In terms of rate of use, the Arts Theatre and the Drama Salon are presently used more than our Studio D6. It seems that this is because everyone is more used to performance formats that have the stage at one end of the hall. Since the Studio D6 is a multipurpose hall there are fewer restrictions on how it can be used. The reason that we created such a space in our facility is because we believe that in the future theater should be used more for communication with the audience and allow audience participation. What is necessary for that kind of theater is not large stage sets but performance spaces that can be used more freely in a variety of ways. We need more of this kind of multipurpose spaces that can be used freely in innovative ways, like the “798” space in Shanghai that makes use of a former factory complex. Since our multipurpose hall is on the 6th floor of our building we named it Studio D6.
How is the Shanghai Dramatic Arts Centre financed?
The average annual budget over the past three years for the Shanghai Dramatic Arts Centre has been about 32 million yuan (CNY) (approx. 4,090,000 USD). The breakdown is about 30% funding from the government in lieu of support, 30% from ticket sales and 40% from other sources of revenue, including mainly theater rental fees. There is some support from corporations but it is quite small. The reason for this is that the Chinese government’s taxation laws. This is an issue that I am personally applying myself to at the moment. I believe that the U.S. has the most advanced system in terms of tax reductions for non-profit and public service organizations. Over 85% of monies donated are tax exempt in the U.S. system and corporations also gain public recognition for such donations. Under such a system there are plenty of opportunities to get support funding. What is the situation like in Japan? I have heard that this kind of system has not been developed to a large degree in Japan. I believe that Singapore just introduced its tax exemption program a year ago. Unfortunately China doesn’t have many such programs Implemented yet. And, that is why there is very little in the way of donations from corporations. In the rare cases where corporations do provide funding they often demand advertising rights as sponsors. We often refuse these kinds of sponsorship deals when we feel that they will damage the artistic integrity of the production. That is why we can’t depend on sponsorship money from corporations as a significant source of revenue.
For an organization like ours, creating productions of works is our primary purpose and there is no need for us to generate profits. If we make a profit we have to pay tax on it. The taxation rate on profits like these in China is 33%, which is quite high. That is one point I would like to make. I believe that our Shanghai Dramatic Arts Centre as it functions now is in fact a form of NPO. We operate in a sort of ambiguous realm where we are not really a corporation, a government agency or a public business group. In reality, I believe we are very close in form to what would be called an NPO in a country with a mature market economy. In such countries and NPO is not taxed, is it? In our case we are taxed at a 33% rate. What’s more, if our cost-reduction efforts cause is to turn a profit that we then pay taxes on, the government is apt to think that we are in a good financial position and therefore feel that it is appropriate to cut our government funding for the next fiscal year. The present policies in this area are definitely detrimental to growth of our activities as business. That is why we are presently arguing our case with officials in the government. This type of lobbying for tax reform can also be considered one of the reform programs that Shanghai Dramatic Arts Centre has undertaken since its founding. At the beginning of next year I plan to conduct a fact-finding study concerning the establishment of foreign NPO policies as part of research into a possible proposal for such a policy. If there are any examples that Japan can offer, I would be very interested to hear about them, but I believe most of the advances are being made in Europe now. The U.K., France and Germany all seem to have systems that are functioning quite well and bringing encouraging results. Effective policies are always necessary for any kind of business to develop.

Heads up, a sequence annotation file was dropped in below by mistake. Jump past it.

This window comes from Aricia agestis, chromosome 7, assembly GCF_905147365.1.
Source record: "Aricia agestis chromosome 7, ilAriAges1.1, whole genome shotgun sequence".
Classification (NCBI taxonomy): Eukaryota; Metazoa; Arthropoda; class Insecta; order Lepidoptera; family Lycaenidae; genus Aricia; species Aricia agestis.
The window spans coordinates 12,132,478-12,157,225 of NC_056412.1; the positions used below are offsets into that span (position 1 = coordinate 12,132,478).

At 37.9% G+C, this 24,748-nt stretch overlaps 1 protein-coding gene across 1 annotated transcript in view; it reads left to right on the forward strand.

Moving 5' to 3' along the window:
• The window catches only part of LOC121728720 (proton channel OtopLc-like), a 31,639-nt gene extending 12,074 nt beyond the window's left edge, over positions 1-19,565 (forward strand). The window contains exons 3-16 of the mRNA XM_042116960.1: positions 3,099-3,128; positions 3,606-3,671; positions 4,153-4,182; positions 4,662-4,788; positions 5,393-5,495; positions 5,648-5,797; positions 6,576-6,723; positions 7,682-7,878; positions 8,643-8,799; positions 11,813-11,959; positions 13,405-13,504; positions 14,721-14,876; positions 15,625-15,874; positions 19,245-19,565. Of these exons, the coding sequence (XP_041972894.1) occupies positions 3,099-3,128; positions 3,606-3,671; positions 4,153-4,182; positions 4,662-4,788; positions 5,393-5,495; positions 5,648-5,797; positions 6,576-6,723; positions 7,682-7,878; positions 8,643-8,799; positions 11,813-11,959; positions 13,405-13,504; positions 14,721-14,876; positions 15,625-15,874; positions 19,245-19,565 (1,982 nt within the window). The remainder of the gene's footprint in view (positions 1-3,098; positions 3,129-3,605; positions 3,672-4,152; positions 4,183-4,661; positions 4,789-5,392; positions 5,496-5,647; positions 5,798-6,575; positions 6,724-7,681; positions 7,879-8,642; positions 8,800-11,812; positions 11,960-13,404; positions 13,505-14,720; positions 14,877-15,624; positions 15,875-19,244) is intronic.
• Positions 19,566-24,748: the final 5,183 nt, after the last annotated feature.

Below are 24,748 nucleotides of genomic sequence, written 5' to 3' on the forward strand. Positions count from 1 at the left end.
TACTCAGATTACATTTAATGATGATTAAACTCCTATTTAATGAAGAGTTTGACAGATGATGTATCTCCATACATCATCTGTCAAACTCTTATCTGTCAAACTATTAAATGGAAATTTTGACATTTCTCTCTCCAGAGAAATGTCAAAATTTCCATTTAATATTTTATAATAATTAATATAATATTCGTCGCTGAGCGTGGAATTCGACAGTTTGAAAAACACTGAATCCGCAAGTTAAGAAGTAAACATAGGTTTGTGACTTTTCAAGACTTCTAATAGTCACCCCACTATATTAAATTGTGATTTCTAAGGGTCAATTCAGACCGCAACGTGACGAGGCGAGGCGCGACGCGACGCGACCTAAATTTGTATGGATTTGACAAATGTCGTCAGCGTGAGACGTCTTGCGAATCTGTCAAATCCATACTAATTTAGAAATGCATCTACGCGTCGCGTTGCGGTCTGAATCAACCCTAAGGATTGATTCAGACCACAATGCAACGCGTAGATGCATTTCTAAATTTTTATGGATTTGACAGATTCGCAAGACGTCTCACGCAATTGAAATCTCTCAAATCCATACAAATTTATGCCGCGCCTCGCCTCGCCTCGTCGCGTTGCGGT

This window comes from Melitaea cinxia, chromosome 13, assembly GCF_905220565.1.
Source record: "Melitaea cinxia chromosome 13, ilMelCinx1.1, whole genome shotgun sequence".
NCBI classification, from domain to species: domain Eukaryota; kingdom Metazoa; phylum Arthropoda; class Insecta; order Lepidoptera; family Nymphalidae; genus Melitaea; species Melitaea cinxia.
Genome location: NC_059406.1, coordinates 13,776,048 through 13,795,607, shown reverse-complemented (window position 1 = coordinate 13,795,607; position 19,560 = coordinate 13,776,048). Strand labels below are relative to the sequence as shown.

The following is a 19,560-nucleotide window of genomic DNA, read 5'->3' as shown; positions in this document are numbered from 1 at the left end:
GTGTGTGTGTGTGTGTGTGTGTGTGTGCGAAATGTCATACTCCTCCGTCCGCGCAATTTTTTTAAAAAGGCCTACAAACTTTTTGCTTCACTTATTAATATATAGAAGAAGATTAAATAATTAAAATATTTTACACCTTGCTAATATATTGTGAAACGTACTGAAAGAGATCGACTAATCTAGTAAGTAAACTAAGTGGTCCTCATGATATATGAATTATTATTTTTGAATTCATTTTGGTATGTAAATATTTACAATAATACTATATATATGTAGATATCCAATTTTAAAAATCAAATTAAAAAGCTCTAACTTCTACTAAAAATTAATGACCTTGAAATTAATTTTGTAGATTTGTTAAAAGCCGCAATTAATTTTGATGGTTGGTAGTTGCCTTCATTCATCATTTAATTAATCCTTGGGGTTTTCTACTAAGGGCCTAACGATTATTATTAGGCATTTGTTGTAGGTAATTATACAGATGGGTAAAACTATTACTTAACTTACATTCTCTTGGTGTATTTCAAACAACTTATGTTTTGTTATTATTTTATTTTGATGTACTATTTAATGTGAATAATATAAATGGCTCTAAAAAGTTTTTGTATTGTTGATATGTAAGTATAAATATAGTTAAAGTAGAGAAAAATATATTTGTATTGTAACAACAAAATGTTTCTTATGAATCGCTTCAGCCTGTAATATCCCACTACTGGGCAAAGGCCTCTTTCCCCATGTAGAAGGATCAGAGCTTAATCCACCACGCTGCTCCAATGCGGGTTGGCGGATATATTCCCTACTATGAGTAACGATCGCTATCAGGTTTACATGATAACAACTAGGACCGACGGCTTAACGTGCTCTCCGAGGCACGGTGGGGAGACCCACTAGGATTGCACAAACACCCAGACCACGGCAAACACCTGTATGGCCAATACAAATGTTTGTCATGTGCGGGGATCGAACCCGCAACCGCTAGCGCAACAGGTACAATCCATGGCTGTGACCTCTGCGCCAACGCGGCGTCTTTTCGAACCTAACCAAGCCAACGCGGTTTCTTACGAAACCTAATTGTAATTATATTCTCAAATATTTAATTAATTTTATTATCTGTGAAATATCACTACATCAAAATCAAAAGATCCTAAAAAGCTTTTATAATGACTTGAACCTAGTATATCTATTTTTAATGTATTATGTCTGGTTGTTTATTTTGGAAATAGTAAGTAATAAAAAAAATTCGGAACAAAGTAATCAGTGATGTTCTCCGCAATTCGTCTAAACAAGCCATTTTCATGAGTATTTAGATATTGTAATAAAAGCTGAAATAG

Shanghai is said to have the best developed [theater] market in China and has the largest return rate of production investment, isn’t it?
Government investment is larger in Beijing. And because of that, return on investment is lower when seen in comparison with ticket sales. For example, last year the government provided the People’s Arts Theater Beijing with 30 million CNY (approx. 3,830,000 USD). In funding, or about three times more than the Shanghai Dramatic Arts Centre received. Compared to this, the ticket sales for the People’s Arts Theater Beijing were about 12 million CNY (approx. 1,532,000 USD). Another major theater in Beijing, the National Dramatic Arts Academy, receives between 14 and 15 million CNY (approx. 1,915,000 USD) in government funding, compared to which it recorded ticket sales of about five million CNY (approx. 638,300 USD). At our Shanghai Dramatic Arts Centre, on the other hand, our ticket sales are roughly equal to our government funding, both of which are at about nine million CNY (approx. 1,150,000 USD).